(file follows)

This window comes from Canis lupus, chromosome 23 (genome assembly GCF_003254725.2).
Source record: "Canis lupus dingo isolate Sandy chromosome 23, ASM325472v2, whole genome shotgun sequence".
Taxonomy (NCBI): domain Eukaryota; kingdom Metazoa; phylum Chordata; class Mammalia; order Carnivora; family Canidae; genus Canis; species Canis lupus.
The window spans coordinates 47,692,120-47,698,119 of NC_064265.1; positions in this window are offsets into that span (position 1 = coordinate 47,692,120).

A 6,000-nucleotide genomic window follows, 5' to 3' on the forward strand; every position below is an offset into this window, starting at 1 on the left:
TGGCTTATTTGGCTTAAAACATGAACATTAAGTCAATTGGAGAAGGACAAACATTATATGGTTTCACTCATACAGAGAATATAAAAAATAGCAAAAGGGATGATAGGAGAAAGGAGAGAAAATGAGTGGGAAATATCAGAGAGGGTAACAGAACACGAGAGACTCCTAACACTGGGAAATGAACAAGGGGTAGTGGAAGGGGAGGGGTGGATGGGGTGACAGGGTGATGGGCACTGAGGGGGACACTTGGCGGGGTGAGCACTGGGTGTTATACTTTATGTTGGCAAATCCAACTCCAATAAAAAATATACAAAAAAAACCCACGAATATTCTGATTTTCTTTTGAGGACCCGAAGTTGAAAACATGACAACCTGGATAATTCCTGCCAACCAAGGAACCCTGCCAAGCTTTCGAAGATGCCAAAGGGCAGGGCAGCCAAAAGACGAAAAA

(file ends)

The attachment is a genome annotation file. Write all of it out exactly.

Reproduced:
This window comes from Canis lupus, chromosome 23 (genome assembly GCF_003254725.2).
Source record: "Canis lupus dingo isolate Sandy chromosome 23, ASM325472v2, whole genome shotgun sequence".
Taxonomy (NCBI): domain Eukaryota; kingdom Metazoa; phylum Chordata; class Mammalia; order Carnivora; family Canidae; genus Canis; species Canis lupus.
The window spans coordinates 47,692,120-47,698,119 of NC_064265.1; positions in this window are offsets into that span (position 1 = coordinate 47,692,120).

A 6,000-nucleotide genomic window follows, 5' to 3' on the forward strand; every position below is an offset into this window, starting at 1 on the left:
TGGCTTATTTGGCTTAAAACATGAACATTAAGTCAATTGGAGAAGGACAAACATTATATGGTTTCACTCATACAGAGAATATAAAAAATAGCAAAAGGGATGATAGGAGAAAGGAGAGAAAATGAGTGGGAAATATCAGAGAGGGTAACAGAACACGAGAGACTCCTAACACTGGGAAATGAACAAGGGGTAGTGGAAGGGGAGGGGTGGATGGGGTGACAGGGTGATGGGCACTGAGGGGGACACTTGGCGGGGTGAGCACTGGGTGTTATACTTTATGTTGGCAAATCCAACTCCAATAAAAAATATACAAAAAAAACCCACGAATATTCTGATTTTCTTTTGAGGACCCGAAGTTGAAAACATGACAACCTGGATAATTCCTGCCAACCAAGGAACCCTGCCAAGCTTTCGAAGATGCCAAAGGGCAGGGCAGCCAAAAGACGAAAAA